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Home » Chanukah

Chanukah: You Can Make A Difference

Submitted by on December 25, 2005 – 2:38 amNo Comment | 3,038 views


Chanukah is a holiday that means many things to many people. To some its potato latkes (pancakes) and dreidels; to others its candles and lights. But, in truth, the word Chanukah simply means dedication.

Chanukah was a festival established by the Maccabees to celebrate the re-dedication of the recently liberated temple. Today, Chanukah is still celebrated as a festival of dedication, dedication to a divine system of values and morality.

The miracle of Chanukah took place nearly twenty-two hundred years ago. In Israel, Jewish people lived under the tight rule of Syrian-Greek occupation.

An Epochal Struggle

The Greek society was a culture of mythology and philosophy, of art and athleticism. A culture obsessed by the human body; emphasizing perfection of its contour, and worship of its mind. A culture in which the physique was valued above the spirit, and the mind above the soul. A culture in which the ultimate purposes lay in furthering the development of mankind while achieving the maximum of personal stimulation and pleasure.

Contrast this with the Jewish nation of the time. A nation founded upon a set of ironclad beliefs, with a value system rooted in the divine. A nation that believed in a divine power that is invisible yet prevalent, intangible yet effective. A nation that adhered to the highest standard of morality, founded upon faith, not reason, enunciated by G-d, not the human mind.

These two nations represented a contradiction of polar opposites. If one could control or influence the other, its own validity would be strengthened. The Syrian-Greeks sought more than military and political control of Jews; they sought cultural and spiritual dominance.

Thus they introduced a new culture to the land. They dedicated public altars to idolatrous gods and enacted a series of prohibitions against Jewish ritual.  They organized professional leagues of athletic competition to promote pre-occupation with the human physique. Their aim was to eradicate a faith that defied logic and a culture that discouraged material indulgence for the sake of personal gratification.

A Maccabean Light

They may very well have succeeded if not for the heroic stand of a single family of Jewish priests called the Maccabees.

Despite the degree of assimilation and the blanket of spiritual darkness brought about, the Maccabees would not accept this fate. They championed the cause of faith and morality and single-handedly challenged the powerful establishment. The Maccabees rallied the nation and called to the central core of its faith. They led a rebellion that fought its way into Jerusalem and re-established Jewish rule over the Temple.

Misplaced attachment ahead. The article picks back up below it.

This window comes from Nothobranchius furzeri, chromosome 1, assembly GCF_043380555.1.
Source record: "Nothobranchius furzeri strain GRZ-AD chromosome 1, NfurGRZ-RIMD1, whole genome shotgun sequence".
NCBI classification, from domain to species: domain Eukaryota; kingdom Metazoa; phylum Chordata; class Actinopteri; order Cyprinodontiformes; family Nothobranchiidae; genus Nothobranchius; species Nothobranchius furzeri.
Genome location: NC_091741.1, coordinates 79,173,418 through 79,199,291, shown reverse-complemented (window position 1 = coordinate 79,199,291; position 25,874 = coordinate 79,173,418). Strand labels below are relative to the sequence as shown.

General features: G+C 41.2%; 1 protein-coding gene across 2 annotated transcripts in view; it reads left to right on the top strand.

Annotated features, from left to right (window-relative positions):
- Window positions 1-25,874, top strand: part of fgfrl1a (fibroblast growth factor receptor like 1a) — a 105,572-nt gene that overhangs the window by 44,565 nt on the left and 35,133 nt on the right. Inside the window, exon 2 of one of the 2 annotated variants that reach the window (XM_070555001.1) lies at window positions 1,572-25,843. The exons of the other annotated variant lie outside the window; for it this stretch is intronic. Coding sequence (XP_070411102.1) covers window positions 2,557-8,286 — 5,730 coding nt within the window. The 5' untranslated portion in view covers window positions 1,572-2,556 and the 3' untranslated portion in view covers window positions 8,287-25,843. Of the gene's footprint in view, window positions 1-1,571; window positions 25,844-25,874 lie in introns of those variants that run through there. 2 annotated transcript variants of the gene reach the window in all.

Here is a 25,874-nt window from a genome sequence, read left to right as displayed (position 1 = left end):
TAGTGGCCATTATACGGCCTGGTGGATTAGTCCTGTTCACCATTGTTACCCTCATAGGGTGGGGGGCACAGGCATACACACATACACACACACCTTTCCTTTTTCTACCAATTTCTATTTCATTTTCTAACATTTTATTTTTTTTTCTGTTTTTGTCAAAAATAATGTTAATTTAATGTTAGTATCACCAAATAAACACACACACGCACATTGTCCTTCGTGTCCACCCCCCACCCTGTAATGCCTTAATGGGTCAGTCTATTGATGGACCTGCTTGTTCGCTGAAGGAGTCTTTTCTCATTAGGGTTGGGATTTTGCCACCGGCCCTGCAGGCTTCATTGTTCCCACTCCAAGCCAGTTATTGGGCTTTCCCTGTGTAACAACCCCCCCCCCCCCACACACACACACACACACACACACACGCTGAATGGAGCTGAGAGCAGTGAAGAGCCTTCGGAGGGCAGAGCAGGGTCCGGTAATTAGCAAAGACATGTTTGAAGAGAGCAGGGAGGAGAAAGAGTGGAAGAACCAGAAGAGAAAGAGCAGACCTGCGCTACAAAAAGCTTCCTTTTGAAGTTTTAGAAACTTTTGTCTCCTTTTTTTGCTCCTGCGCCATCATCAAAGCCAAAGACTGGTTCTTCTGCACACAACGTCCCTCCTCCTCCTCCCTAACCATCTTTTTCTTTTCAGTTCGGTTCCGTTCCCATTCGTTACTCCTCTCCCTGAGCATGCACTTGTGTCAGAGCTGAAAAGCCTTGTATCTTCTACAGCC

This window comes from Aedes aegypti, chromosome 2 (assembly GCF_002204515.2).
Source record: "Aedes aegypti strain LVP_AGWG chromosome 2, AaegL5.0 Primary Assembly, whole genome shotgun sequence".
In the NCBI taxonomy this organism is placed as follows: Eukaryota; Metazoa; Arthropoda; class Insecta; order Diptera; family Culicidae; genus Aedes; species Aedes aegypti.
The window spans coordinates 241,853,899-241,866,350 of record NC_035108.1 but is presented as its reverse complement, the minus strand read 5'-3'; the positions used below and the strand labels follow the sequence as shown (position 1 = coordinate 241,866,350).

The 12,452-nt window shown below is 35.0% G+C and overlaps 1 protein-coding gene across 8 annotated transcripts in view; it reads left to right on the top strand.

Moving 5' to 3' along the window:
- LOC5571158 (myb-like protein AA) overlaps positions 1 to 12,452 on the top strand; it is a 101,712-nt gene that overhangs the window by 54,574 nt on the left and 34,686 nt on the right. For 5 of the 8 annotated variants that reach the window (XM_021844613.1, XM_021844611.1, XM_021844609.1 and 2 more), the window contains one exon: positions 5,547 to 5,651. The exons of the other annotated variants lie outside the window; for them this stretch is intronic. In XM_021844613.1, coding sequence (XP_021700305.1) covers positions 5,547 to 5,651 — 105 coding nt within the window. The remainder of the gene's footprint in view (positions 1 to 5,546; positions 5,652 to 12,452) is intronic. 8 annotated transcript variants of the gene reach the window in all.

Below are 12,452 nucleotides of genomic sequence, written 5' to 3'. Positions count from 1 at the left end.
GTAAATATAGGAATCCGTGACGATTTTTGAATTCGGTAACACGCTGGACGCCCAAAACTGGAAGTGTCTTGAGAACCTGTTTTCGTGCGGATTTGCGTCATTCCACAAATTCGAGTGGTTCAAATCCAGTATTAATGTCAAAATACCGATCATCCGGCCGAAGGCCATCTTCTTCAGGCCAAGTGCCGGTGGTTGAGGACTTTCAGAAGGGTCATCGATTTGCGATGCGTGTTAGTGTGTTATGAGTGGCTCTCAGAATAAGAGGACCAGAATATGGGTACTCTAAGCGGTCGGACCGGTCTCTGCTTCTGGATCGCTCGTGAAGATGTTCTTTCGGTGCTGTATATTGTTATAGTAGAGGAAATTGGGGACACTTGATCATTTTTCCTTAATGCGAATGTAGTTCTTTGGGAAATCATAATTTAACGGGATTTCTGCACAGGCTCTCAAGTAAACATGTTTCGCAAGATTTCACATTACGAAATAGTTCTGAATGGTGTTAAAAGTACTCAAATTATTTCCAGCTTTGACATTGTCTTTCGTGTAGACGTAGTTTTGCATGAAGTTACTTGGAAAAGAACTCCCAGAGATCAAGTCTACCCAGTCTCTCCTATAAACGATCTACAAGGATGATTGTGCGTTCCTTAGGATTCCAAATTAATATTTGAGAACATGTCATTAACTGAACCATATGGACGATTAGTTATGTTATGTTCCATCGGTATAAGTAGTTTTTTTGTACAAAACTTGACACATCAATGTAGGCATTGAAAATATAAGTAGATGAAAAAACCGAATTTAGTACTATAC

What was the source of the Maccabee strength? Their firm belief that every individual can make a difference. Just as a single flame illuminates a large expanse of darkness, so too, they reasoned, could a single act leave an effective and enduring impact. you can make a difference - innerstreamThey also believed that this flame, once kindled, would sustain and fuel itself, ultimately blossoming into a full-blown rebellion.

The Modern Macabbe

The Chanukah candles that we light today are symbolic of this heroic stand. They are kindled at dusk, as night falls, and are placed in the front window to illuminate the darkness.

This darkness is symbolic of our generation’s lack of values and spirituality. Stripped of faith and moral compass, we often find ourselves confused, and disoriented. We flounder in our own bewilderment overwhelmed by our own insecurities. 

However, the flickering Chanukah lights beckon us and convey a message of strength and hope. Their flames proclaim to the world, at large, “Take heart, for there is indeed a light at the end of your tunnel.” “Your world,” proclaims the candle, “may seem darkened and obscured but remember that a single light can illuminate a great expanse of darkness.”

Chanukah teaches that every individual can create an illuminating light. Each one of us can rally family, neighbors and friends to kindle the long-suppressed flame of principles and ideals. Each one of us can carry the torch that will illuminate our darkness and fill us with warmth in the cold dark night.

All it takes is you – you can make a difference. It doesn’t take an army to accomplish the task, merely a single individual. One individual inspires another and together we make a difference. Together we recreate a flame that will bring about a new Chanukah, a new freedom, a new dedication to the strengthening of values, morality, ethics and faith.

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